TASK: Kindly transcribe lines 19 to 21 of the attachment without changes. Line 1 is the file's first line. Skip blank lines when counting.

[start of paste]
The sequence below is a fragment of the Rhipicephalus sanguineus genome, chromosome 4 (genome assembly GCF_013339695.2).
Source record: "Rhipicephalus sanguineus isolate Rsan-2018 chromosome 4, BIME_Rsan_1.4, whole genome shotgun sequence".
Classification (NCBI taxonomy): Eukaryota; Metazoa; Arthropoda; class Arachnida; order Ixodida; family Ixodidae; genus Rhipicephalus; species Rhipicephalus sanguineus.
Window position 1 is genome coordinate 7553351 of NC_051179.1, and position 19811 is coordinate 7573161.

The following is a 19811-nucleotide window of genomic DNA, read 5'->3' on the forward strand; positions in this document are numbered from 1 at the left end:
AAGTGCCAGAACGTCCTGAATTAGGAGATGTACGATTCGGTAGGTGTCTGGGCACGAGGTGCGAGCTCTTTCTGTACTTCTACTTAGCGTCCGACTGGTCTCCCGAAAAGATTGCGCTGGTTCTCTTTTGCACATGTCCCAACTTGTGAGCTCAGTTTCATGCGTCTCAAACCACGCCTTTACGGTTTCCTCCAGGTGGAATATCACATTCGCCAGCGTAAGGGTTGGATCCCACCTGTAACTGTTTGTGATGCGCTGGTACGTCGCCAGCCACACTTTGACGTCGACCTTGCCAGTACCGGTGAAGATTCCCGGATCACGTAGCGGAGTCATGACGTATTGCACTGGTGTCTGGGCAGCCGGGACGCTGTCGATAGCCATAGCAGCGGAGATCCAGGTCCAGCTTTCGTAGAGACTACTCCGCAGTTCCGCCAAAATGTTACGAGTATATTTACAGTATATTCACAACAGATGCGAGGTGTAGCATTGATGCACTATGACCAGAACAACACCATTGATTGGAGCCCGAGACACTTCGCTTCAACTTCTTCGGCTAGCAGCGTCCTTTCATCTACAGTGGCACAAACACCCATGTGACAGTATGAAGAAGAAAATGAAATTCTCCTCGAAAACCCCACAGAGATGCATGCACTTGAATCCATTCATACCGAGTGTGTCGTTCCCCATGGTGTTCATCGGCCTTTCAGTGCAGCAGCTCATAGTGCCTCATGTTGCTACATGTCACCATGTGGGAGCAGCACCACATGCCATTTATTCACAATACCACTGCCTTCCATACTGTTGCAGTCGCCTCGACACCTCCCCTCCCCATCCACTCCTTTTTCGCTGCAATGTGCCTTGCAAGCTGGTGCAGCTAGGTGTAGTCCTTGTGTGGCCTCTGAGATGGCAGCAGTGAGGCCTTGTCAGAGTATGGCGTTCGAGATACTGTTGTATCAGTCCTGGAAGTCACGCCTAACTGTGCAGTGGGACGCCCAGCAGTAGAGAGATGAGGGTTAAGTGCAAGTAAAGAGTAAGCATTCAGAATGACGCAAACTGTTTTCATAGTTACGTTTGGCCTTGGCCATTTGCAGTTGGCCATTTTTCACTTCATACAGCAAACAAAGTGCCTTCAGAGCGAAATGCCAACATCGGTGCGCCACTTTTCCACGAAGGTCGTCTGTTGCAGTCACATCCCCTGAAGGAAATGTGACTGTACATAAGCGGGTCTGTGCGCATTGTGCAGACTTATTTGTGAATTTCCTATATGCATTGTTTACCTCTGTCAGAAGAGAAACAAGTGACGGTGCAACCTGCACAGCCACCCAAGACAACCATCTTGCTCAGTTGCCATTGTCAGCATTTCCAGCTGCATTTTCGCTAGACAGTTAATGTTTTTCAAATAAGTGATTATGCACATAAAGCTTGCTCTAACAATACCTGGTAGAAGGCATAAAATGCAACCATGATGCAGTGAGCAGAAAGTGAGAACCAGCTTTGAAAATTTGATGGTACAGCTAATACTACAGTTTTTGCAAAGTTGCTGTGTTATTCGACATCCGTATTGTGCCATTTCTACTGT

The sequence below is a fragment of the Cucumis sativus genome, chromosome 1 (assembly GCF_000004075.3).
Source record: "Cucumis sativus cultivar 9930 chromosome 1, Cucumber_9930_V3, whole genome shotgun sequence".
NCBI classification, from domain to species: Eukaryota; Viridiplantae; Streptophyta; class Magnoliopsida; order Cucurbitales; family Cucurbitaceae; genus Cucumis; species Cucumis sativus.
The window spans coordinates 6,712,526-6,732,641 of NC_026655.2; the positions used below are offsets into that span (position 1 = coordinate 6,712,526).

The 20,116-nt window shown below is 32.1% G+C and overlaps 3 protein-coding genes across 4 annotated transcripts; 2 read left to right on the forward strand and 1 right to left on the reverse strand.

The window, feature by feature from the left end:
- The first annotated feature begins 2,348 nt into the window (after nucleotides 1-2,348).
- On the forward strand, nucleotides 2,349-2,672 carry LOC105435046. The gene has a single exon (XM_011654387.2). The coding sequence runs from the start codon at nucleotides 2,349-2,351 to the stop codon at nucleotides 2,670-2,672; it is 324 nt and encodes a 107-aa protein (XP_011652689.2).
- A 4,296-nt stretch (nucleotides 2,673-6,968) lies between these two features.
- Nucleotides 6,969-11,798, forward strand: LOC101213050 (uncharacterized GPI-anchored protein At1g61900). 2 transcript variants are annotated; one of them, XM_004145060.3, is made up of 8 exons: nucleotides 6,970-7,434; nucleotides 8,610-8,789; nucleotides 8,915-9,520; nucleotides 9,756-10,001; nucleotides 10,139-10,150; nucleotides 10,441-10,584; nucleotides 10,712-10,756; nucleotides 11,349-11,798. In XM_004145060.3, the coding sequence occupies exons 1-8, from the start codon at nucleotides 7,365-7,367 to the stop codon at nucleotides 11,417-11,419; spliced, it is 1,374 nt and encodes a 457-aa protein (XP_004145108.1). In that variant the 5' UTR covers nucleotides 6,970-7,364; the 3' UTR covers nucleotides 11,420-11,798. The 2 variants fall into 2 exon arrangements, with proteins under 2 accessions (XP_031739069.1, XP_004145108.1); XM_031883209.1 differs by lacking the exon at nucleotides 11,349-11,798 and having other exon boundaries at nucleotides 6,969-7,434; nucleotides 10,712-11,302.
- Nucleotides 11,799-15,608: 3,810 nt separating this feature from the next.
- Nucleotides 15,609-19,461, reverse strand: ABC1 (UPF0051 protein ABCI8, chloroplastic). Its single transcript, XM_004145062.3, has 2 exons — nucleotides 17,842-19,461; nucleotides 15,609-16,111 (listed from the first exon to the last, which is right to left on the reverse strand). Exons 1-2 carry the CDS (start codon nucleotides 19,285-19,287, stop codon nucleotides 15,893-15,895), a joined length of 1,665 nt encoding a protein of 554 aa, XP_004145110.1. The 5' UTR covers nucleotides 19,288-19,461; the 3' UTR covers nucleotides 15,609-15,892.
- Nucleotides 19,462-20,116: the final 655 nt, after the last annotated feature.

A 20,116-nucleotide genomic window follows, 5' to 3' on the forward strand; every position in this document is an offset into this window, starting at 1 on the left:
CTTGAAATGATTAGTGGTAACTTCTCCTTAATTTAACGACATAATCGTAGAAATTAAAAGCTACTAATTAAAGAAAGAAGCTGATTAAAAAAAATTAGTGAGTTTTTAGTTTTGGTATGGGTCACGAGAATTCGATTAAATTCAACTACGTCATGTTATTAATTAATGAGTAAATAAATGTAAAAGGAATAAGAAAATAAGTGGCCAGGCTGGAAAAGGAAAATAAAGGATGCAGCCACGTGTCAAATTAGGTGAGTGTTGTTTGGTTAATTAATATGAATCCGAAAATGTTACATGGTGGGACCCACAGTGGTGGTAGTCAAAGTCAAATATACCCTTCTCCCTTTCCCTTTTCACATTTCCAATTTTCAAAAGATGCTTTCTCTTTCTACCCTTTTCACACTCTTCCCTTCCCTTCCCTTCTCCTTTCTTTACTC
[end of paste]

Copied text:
- Nucleotides 19,462-20,116: the final 655 nt, after the last annotated feature.

A 20,116-nucleotide genomic window follows, 5' to 3' on the forward strand; every position in this document is an offset into this window, starting at 1 on the left:
CTTGAAATGATTAGTGGTAACTTCTCCTTAATTTAACGACATAATCGTAGAAATTAAAAGCTACTAATTAAAGAAAGAAGCTGATTAAAAAAAATTAGTGAGTTTTTAGTTTTGGTATGGGTCACGAGAATTCGATTAAATTCAACTACGTCATGTTATTAATTAATGAGTAAATAAATGTAAAAGGAATAAGAAAATAAGTGGCCAGGCTGGAAAAGGAAAATAAAGGATGCAGCCACGTGTCAAATTAGGTGAGTGTTGTTTGGTTAATTAATATGAATCCGAAAATGTTACATGGTGGGACCCACAGTGGTGGTAGTCAAAGTCAAATATACCCTTCTCCCTTTCCCTTTTCACATTTCCAATTTTCAAAAGATGCTTTCTCTTTCTACCCTTTTCACACTCTTCCCTTCCCTTCCCTTCTCCTTTCTTTACTC